When Dell updated the XPS 13 in 2015, it stood out for its barely there screen bezel -- the frame around the display. Its 13-inch screen nearly filled the entire laptop lid, giving you more room to work, but in a smaller body just about the size of an 11.6-inch model.
And although other laptop makers like Lenovo have since adopted this near edge-to-edge screen design, the XPS 13 remains a favorite for the rest of the package. The current version includes the latest Intel seventh-generation processors (Kaby Lake) and a Thunderbolt 3 port. With the help of a dock or adapter, you can run a single cable from the XPS 13 to handle power, Ethernet, audio and video.
Available in silver or, for an additional $5o, gold, the XPS 13's pricing starts at $800 in the US, AU$1,900 in Australia and £1,000 in the UK. At those prices you get a nice 1,920x1,080-pixel resolution display with a matte finish (if you hate glare, this one's for you). The downsides are that it's not a touchscreen and you can't max out the laptop on memory or storage.
If you're looking for the full premium portable experience, you'll want to pay extra for the gorgeous quad HD 3,200x1,800-pixel-resolution touchscreen. Though there are people who don't see the value of a touchscreen on a laptop, I'm not one of them, especially on a system this small. The laptop is perfect for working in tight spaces, but too often I've found myself on a bus, train or plane unable to comfortably use a touchpad. With a touchscreen that's no problem since I can quickly scroll, tap and swipe my way around.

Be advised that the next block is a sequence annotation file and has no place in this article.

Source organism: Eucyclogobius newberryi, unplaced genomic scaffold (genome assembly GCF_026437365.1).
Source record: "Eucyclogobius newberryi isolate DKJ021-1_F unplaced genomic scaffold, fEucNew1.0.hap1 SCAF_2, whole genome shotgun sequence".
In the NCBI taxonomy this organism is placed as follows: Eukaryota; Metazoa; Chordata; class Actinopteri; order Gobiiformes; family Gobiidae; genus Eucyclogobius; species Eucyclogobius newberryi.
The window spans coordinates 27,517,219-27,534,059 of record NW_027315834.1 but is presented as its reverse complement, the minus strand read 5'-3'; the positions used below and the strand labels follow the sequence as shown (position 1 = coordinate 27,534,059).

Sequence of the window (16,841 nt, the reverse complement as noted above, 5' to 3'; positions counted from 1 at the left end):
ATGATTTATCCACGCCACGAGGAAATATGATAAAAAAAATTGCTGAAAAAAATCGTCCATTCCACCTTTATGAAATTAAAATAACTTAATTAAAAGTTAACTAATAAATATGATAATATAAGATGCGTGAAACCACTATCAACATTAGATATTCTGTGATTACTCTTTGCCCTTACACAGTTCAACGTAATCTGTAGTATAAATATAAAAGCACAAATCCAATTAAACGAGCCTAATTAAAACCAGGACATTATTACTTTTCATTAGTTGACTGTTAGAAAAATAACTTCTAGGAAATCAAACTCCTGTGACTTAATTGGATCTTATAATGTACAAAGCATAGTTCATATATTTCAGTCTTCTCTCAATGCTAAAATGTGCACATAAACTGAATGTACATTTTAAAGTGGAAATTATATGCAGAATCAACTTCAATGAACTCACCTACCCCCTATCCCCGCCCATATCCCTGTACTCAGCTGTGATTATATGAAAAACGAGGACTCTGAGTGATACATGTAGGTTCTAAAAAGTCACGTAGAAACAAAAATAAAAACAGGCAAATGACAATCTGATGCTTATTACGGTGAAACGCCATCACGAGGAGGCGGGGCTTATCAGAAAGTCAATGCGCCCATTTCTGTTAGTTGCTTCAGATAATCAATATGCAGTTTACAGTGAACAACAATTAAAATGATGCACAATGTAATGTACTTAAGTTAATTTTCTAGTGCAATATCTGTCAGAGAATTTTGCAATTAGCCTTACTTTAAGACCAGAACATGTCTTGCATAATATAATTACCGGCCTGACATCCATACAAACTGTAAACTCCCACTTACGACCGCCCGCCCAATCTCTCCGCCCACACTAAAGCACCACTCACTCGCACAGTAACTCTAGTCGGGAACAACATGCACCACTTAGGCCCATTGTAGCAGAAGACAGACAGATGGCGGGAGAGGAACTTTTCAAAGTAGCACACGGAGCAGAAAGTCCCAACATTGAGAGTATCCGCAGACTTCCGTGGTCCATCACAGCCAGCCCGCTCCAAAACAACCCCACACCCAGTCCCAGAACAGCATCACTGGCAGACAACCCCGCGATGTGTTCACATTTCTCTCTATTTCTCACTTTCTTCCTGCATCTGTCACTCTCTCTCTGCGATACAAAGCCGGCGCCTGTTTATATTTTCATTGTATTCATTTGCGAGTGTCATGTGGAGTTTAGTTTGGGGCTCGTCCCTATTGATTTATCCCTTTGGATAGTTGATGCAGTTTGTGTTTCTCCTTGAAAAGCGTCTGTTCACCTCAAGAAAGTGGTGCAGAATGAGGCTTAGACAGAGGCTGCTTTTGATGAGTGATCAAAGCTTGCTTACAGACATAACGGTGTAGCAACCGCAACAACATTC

Dell XPS 13
|Dell XPS 13 (touch, late 2016)||Dell XPS 13 (late 2016)|
|Price as reviewed||$1,900 (AU$3,000, £1,500)||$1,150 (AU$2,000, £1,100)|
|Display size/resolution||13.3-inch 3,200x1,800 touchscreen||13.3-inch 1,920x1,080|
|PC CPU||2.7GHz Intel Core i7-7500U||2.5GHz Intel Core i5-7200U|
|PC memory||16GB DDR3 SDRAM 1,866MHz||8GB DDR3 SDRAM 1,866MHz|
|Graphics||128MB dedicated Intel HD Graphics 620||128MB dedicated Intel HD Graphics 620|
|Storage||512GB SSD||256GB SSD|
|Networking||802.11ac Bluetooth 4.1||802.11ac Bluetooth 4.1|
|Operating system||Windows 10 Home (64-bit)||Windows 10 Home (64-bit)|
As for the higher resolution, it's not a necessity, but Dell doesn't offer a full HD touchscreen for this model. It is a nice, bright display that makes everything you do look sharper with better detail. The biggest downside here, outside of the increased price and reflections, is that this display really hurts battery life. With the touchscreen, the XPS 13 was able to last for just about 8 hours in our tests. Get the full HD display instead, though, and you're able to get more than 10.5 hours of run time.
If you were hoping for big performance gains by waiting for Intel's seventh-generation Core i-series processors, well, you're going to be disappointed. The overall performance differences between the last XPS 13 we reviewed running sixth-gen processors (Skylake) and these new Kaby Lake versions are minimal.